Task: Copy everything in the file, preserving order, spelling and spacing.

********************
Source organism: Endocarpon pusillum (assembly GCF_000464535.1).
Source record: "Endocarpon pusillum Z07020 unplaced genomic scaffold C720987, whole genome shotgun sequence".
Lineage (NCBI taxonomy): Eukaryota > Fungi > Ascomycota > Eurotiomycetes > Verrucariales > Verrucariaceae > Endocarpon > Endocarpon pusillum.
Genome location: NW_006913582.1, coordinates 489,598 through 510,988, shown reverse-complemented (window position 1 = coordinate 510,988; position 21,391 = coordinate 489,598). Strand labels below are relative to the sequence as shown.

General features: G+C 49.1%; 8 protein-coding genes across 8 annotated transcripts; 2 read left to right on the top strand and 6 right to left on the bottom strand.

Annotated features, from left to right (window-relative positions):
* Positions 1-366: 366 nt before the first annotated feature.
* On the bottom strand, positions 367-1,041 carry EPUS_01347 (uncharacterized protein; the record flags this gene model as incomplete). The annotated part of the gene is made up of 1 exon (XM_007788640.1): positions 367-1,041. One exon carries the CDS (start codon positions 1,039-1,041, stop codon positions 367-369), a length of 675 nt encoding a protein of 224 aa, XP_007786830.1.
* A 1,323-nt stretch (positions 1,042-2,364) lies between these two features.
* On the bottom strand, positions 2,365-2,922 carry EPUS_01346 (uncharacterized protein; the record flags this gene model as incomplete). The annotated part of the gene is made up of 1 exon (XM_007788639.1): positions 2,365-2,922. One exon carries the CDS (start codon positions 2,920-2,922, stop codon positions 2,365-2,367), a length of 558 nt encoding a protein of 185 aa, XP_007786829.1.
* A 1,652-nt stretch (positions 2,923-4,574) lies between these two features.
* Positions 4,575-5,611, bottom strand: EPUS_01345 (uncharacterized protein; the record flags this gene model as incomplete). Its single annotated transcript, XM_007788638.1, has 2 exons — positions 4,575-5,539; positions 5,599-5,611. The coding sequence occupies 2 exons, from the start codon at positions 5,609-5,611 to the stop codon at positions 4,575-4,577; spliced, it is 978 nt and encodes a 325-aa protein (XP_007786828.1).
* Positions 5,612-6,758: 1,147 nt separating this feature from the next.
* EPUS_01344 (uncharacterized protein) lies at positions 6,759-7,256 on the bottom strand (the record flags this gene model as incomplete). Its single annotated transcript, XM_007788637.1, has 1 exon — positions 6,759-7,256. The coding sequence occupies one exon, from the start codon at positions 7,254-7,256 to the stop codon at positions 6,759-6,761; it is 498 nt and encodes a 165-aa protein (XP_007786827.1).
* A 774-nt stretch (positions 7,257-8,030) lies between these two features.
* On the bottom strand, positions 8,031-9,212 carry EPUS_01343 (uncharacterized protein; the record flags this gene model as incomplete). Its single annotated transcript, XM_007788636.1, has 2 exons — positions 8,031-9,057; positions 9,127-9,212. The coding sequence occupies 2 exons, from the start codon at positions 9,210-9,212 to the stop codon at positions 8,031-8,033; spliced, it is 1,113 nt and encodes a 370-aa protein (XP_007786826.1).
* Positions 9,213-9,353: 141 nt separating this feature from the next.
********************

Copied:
Source organism: Endocarpon pusillum (assembly GCF_000464535.1).
Source record: "Endocarpon pusillum Z07020 unplaced genomic scaffold C720987, whole genome shotgun sequence".
Lineage (NCBI taxonomy): Eukaryota > Fungi > Ascomycota > Eurotiomycetes > Verrucariales > Verrucariaceae > Endocarpon > Endocarpon pusillum.
Genome location: NW_006913582.1, coordinates 489,598 through 510,988, shown reverse-complemented (window position 1 = coordinate 510,988; position 21,391 = coordinate 489,598). Strand labels below are relative to the sequence as shown.

General features: G+C 49.1%; 8 protein-coding genes across 8 annotated transcripts; 2 read left to right on the top strand and 6 right to left on the bottom strand.

Annotated features, from left to right (window-relative positions):
* Positions 1-366: 366 nt before the first annotated feature.
* On the bottom strand, positions 367-1,041 carry EPUS_01347 (uncharacterized protein; the record flags this gene model as incomplete). The annotated part of the gene is made up of 1 exon (XM_007788640.1): positions 367-1,041. One exon carries the CDS (start codon positions 1,039-1,041, stop codon positions 367-369), a length of 675 nt encoding a protein of 224 aa, XP_007786830.1.
* A 1,323-nt stretch (positions 1,042-2,364) lies between these two features.
* On the bottom strand, positions 2,365-2,922 carry EPUS_01346 (uncharacterized protein; the record flags this gene model as incomplete). The annotated part of the gene is made up of 1 exon (XM_007788639.1): positions 2,365-2,922. One exon carries the CDS (start codon positions 2,920-2,922, stop codon positions 2,365-2,367), a length of 558 nt encoding a protein of 185 aa, XP_007786829.1.
* A 1,652-nt stretch (positions 2,923-4,574) lies between these two features.
* Positions 4,575-5,611, bottom strand: EPUS_01345 (uncharacterized protein; the record flags this gene model as incomplete). Its single annotated transcript, XM_007788638.1, has 2 exons — positions 4,575-5,539; positions 5,599-5,611. The coding sequence occupies 2 exons, from the start codon at positions 5,609-5,611 to the stop codon at positions 4,575-4,577; spliced, it is 978 nt and encodes a 325-aa protein (XP_007786828.1).
* Positions 5,612-6,758: 1,147 nt separating this feature from the next.
* EPUS_01344 (uncharacterized protein) lies at positions 6,759-7,256 on the bottom strand (the record flags this gene model as incomplete). Its single annotated transcript, XM_007788637.1, has 1 exon — positions 6,759-7,256. The coding sequence occupies one exon, from the start codon at positions 7,254-7,256 to the stop codon at positions 6,759-6,761; it is 498 nt and encodes a 165-aa protein (XP_007786827.1).
* A 774-nt stretch (positions 7,257-8,030) lies between these two features.
* On the bottom strand, positions 8,031-9,212 carry EPUS_01343 (uncharacterized protein; the record flags this gene model as incomplete). Its single annotated transcript, XM_007788636.1, has 2 exons — positions 8,031-9,057; positions 9,127-9,212. The coding sequence occupies 2 exons, from the start codon at positions 9,210-9,212 to the stop codon at positions 8,031-8,033; spliced, it is 1,113 nt and encodes a 370-aa protein (XP_007786826.1).
* Positions 9,213-9,353: 141 nt separating this feature from the next.